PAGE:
Sometimes I end up blogging on Twitter.
It happened on Tuesday night, when it seemed certain that my Governor would sign SB 101
This summer, I’ll be teaching a one-day intensive fiction workshop at the Midwest Writers Workshop here in Muncie. Here’s the scoop:
Those accepted into this intensive will have the opportunity to have their 5-10 page short story critiqued by me and by the whole group.
Specifically, you’ll be working to improve your facility with scenecraft (when to dramatize, when to summarize), point of view, setting, suspense, and readability.
All work will be discussed anonymously and read aloud.
To apply, send a 5-10 page writing sample in manuscript form (as an attachment) to Cathy Day at cathy@cathyday dot com. Applications will be taken from the day MWW registration begins (February 12) to midnight on March 27.
You will be notified of your acceptance by April 15 so that you can sign up for another intensive if you’re not selected.
Because Midwest Writers is a great conference. Here’s a previous post extolling its many virtues.
Because normally, I don’t read work by people I don’t know. I devote my energy to my current and former students–and that’s considerable. All writers get a lot of requests like this from people they don’t know. But I almost always say no. I just don’t have time, unfortunately. But this summer, I will say yes to six people.
Because the best thing a writing conference can give you is writing instruction. Not “how to market yourself.” Not a lecture on “how to write better.” But someone spending time with your words specifically.
Because your work will be read aloud. There’s nothing quite so illuminating as being physically present when a group of strangers experiences your work for the first time. You see them fidget when they get bored. You hear them laugh and sigh. You watch them lean forward in their chairs. (Ever since The Circus in Winter started its journey as a musical, I’ve realized how important and instructive “live reading” can be.)
Because your work will presented anonymously. Nobody will know whose is whose. This might make you more inclined to write about something embarrassing or difficult–which is probably your best material, actually. And you’ll get more honest feedback, too; people tend to pull punches in their critique when the writer is right in front of them.
Registration for the conference opened up today. I hope you’ll consider applying!
This morning I woke up early, made myself some coffee, and got back into bed with my husband and my dog.
I needed to do a brain dump, a blog post, but I was too lazy to walk into another room and get my laptop.
I hope these words help others–not just the students in my department.
In 2013, I posted to this blog once a week and enjoyed some pretty great stats. 47,000 unique page views. Up from 20,000 the year before.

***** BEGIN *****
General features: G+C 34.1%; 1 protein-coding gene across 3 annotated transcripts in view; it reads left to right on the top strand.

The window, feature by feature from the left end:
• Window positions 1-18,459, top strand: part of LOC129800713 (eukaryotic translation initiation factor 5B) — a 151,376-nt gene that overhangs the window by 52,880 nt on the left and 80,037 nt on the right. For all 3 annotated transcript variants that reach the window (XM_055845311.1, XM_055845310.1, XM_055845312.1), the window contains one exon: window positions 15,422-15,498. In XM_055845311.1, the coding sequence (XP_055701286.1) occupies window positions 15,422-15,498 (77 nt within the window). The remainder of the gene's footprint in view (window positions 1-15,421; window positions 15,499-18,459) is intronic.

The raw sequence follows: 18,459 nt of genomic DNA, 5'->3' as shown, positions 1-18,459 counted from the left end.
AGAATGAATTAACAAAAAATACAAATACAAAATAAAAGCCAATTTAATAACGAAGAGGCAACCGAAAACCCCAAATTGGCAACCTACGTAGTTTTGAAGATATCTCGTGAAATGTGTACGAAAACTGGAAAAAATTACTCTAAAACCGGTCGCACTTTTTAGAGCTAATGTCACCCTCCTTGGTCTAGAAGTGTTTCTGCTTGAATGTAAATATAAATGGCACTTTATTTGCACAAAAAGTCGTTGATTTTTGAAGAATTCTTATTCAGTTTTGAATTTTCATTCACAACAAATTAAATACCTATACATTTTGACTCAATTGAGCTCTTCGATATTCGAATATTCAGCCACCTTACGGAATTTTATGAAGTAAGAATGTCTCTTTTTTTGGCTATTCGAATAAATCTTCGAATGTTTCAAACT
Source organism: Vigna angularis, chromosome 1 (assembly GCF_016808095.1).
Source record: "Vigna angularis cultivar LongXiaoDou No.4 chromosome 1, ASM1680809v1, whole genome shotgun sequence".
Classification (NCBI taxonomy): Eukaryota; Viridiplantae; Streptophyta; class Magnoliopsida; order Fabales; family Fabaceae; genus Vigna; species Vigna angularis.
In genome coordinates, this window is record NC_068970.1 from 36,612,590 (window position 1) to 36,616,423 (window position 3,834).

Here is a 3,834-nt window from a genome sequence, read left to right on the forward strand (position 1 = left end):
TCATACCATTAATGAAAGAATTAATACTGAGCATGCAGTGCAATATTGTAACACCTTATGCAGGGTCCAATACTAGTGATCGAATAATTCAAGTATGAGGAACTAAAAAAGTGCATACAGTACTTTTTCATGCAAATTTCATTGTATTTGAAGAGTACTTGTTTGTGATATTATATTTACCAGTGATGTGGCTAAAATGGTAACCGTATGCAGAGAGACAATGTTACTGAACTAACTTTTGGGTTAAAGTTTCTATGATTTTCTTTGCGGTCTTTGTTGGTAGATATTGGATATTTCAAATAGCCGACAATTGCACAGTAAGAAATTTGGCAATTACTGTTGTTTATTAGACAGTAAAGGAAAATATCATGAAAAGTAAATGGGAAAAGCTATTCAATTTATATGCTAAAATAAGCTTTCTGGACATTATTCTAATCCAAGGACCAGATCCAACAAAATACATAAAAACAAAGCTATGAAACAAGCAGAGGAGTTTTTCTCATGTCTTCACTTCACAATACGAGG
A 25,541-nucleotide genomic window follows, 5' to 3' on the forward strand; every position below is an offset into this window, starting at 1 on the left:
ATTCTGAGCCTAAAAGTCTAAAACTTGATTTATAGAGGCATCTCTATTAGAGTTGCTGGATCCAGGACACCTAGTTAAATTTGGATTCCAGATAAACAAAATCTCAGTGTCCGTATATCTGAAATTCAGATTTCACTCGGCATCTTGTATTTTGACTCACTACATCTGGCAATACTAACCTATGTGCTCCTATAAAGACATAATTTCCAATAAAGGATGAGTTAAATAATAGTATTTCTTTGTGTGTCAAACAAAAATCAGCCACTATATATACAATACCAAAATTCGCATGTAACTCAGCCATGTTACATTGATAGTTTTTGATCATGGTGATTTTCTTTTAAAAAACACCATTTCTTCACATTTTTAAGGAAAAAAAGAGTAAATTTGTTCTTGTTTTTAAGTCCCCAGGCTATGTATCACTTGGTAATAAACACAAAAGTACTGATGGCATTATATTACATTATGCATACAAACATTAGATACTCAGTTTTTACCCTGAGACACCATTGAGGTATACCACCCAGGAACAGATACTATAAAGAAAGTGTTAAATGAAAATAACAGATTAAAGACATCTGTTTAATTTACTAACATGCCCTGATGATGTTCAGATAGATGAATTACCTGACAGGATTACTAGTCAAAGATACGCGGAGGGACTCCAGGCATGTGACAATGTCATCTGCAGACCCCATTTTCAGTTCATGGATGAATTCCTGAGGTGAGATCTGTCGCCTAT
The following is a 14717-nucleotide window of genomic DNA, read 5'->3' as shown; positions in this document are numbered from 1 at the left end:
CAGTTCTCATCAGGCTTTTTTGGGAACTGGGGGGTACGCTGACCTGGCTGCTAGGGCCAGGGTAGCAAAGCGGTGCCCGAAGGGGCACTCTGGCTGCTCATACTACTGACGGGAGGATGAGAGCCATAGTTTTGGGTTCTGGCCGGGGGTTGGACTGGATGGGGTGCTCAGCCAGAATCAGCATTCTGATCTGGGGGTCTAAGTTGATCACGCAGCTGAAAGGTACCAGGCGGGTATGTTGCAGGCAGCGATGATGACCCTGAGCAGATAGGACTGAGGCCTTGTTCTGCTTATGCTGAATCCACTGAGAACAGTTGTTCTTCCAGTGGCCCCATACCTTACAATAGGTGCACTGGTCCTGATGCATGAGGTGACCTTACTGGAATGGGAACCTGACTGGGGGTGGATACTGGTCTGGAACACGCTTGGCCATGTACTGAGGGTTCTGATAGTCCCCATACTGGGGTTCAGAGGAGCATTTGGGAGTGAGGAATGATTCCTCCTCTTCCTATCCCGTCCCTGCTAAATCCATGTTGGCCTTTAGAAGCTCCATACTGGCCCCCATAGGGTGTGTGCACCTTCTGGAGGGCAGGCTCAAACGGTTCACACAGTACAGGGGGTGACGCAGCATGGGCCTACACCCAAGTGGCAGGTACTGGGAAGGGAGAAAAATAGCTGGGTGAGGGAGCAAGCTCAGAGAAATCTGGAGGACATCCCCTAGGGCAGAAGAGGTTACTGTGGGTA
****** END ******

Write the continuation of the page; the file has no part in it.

But at the beginning of 2014, I declared (a little facetiously) that this blog was a waste of my time. Instead of posting once a week, I posted sporadically. About 17 times total.
And a funny thing happened: I still got about 43,000 page views.
How did this happen?
Truthfully, a lot of my blogging energy went into this blog, maintained by my department at Ball State. If you read the post I’ve linked to, you’ll see the stats, etc.
Lately, my blog posts have been about administrating in higher education and my personal life rather than teaching and writing. I guess that’s what happens as time passes–the things that occupy space in your brain change.
I’ll be happy if you continue reading, despite these changes. Thank you.
My husband published an essay at the Rumpus on the occasion of the death of chef Charlie Trotter.
The Indy Star did a nice story about me.
Spoke about Literary Citizenship at the Antioch Writer’s Workshop “Paths to Publishing” event. Reunited with Erin Flanagan and met Kirby Gann and Steve Saus.
The night I came back from Yellow Springs, my dog was hit by a car. He lived. We rejoiced.
Went to Seattle with my husband for AWP 2014. Loved Seattle. For some reason, I felt compelled to blog about my marriage while we were there. I put them on Tumblr rather than here. I don’t know why. “Traveling as a Couple,” “AWP Spouses.” And this one, too.
I wrote about my fear of and desire to be looked at on my Tumblr blog. (I wasn’t sure if these personal stories were appropriate for the Big Thing. I guess I felt safer posting them in this little corner of the internet where you might not see it.)
Took part in a roundtable discussion on Money and Creative Writing Programs with some amazing writers (Dinty Moore, Robert Hass, Elizabeth McCracken, and Yiyun Li. ) for Scratch Magazine.
Helped my mom start a caregiving blog.
Redesigned this blog. Click around. It’s kind of pretty.
Started a new job as Assistant Chair of the English Department.
Gave a talk at Hanover College because my book was the “common read” there. What an honor.
Published an essay about the value of a degree in English at The Millions. (This too started as a blog post that I sent out rather than posting here.)
Taught with Dinty Moore at the Grailville Retreat Center for the Antioch Writer’s Workshop.
Found out I’m going to be an aunt again. To a girl this time.
Read with Ben Clark at the R.J. Julia Bookstore and at the Mark Twain House and Museum. What an honor.
Went to French Lick for a book signing that went bust, but got to stay at West Baden.
Did a webinar for AWP’s Career Services on Requesting Letters of Recommendation.
Saw a new production of The Circus in Winter.
Launched my department’s first e-newsletter.
Lost two members of my extended family to cancer.
Reunited with an old high school friend and started trading work. Thanks to a new set of eyes, I got excited about my novel again. Worked on it a lot over Christmas Break and have applied for a sabbatical so that I can get that baby out the door.
I started writing this post feeling like “Man, I don’t feel like I accomplished much this year,” but now I see that I was as busy as ever in 2014.